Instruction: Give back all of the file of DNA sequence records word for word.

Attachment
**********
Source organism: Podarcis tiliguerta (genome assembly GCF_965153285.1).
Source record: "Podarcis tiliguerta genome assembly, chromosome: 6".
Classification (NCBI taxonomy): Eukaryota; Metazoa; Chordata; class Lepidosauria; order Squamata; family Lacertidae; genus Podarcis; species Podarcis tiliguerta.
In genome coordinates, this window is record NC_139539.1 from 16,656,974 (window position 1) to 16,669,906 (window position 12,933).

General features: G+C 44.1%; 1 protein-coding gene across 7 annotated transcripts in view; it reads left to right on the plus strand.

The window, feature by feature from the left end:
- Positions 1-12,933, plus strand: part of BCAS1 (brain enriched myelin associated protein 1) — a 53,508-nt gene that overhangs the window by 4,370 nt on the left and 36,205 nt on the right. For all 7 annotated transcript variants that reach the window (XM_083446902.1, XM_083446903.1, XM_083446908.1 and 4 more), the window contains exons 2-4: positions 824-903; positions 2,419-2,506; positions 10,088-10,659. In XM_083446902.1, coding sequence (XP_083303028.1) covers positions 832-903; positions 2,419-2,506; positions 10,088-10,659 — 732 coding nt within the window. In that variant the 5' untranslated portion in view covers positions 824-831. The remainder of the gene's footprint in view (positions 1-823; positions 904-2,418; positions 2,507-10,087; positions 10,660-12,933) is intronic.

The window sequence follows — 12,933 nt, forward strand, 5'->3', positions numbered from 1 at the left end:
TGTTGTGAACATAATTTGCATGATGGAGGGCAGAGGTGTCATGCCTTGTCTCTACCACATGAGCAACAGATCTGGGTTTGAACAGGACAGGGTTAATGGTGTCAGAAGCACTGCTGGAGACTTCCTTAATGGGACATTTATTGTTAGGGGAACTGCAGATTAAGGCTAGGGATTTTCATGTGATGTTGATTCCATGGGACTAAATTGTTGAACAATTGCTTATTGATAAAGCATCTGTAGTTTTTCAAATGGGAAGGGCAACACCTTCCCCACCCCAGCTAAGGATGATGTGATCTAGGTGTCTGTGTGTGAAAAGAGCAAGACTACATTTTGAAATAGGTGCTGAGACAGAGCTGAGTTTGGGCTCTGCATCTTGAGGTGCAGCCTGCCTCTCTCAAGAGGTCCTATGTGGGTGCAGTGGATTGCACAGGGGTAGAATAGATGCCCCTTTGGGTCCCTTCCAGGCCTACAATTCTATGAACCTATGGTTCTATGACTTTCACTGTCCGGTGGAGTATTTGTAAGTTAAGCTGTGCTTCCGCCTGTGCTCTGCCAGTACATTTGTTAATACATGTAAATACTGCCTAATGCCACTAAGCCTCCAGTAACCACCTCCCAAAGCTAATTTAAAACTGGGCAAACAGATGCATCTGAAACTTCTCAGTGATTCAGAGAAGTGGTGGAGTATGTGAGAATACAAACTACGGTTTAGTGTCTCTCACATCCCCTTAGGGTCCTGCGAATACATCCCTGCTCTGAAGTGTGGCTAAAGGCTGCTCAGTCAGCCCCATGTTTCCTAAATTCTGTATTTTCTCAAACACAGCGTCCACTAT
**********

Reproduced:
Source organism: Podarcis tiliguerta (genome assembly GCF_965153285.1).
Source record: "Podarcis tiliguerta genome assembly, chromosome: 6".
Classification (NCBI taxonomy): Eukaryota; Metazoa; Chordata; class Lepidosauria; order Squamata; family Lacertidae; genus Podarcis; species Podarcis tiliguerta.
In genome coordinates, this window is record NC_139539.1 from 16,656,974 (window position 1) to 16,669,906 (window position 12,933).

General features: G+C 44.1%; 1 protein-coding gene across 7 annotated transcripts in view; it reads left to right on the plus strand.

The window, feature by feature from the left end:
- Positions 1-12,933, plus strand: part of BCAS1 (brain enriched myelin associated protein 1) — a 53,508-nt gene that overhangs the window by 4,370 nt on the left and 36,205 nt on the right. For all 7 annotated transcript variants that reach the window (XM_083446902.1, XM_083446903.1, XM_083446908.1 and 4 more), the window contains exons 2-4: positions 824-903; positions 2,419-2,506; positions 10,088-10,659. In XM_083446902.1, coding sequence (XP_083303028.1) covers positions 832-903; positions 2,419-2,506; positions 10,088-10,659 — 732 coding nt within the window. In that variant the 5' untranslated portion in view covers positions 824-831. The remainder of the gene's footprint in view (positions 1-823; positions 904-2,418; positions 2,507-10,087; positions 10,660-12,933) is intronic.

The window sequence follows — 12,933 nt, forward strand, 5'->3', positions numbered from 1 at the left end:
TGTTGTGAACATAATTTGCATGATGGAGGGCAGAGGTGTCATGCCTTGTCTCTACCACATGAGCAACAGATCTGGGTTTGAACAGGACAGGGTTAATGGTGTCAGAAGCACTGCTGGAGACTTCCTTAATGGGACATTTATTGTTAGGGGAACTGCAGATTAAGGCTAGGGATTTTCATGTGATGTTGATTCCATGGGACTAAATTGTTGAACAATTGCTTATTGATAAAGCATCTGTAGTTTTTCAAATGGGAAGGGCAACACCTTCCCCACCCCAGCTAAGGATGATGTGATCTAGGTGTCTGTGTGTGAAAAGAGCAAGACTACATTTTGAAATAGGTGCTGAGACAGAGCTGAGTTTGGGCTCTGCATCTTGAGGTGCAGCCTGCCTCTCTCAAGAGGTCCTATGTGGGTGCAGTGGATTGCACAGGGGTAGAATAGATGCCCCTTTGGGTCCCTTCCAGGCCTACAATTCTATGAACCTATGGTTCTATGACTTTCACTGTCCGGTGGAGTATTTGTAAGTTAAGCTGTGCTTCCGCCTGTGCTCTGCCAGTACATTTGTTAATACATGTAAATACTGCCTAATGCCACTAAGCCTCCAGTAACCACCTCCCAAAGCTAATTTAAAACTGGGCAAACAGATGCATCTGAAACTTCTCAGTGATTCAGAGAAGTGGTGGAGTATGTGAGAATACAAACTACGGTTTAGTGTCTCTCACATCCCCTTAGGGTCCTGCGAATACATCCCTGCTCTGAAGTGTGGCTAAAGGCTGCTCAGTCAGCCCCATGTTTCCTAAATTCTGTATTTTCTCAAACACAGCGTCCACTAT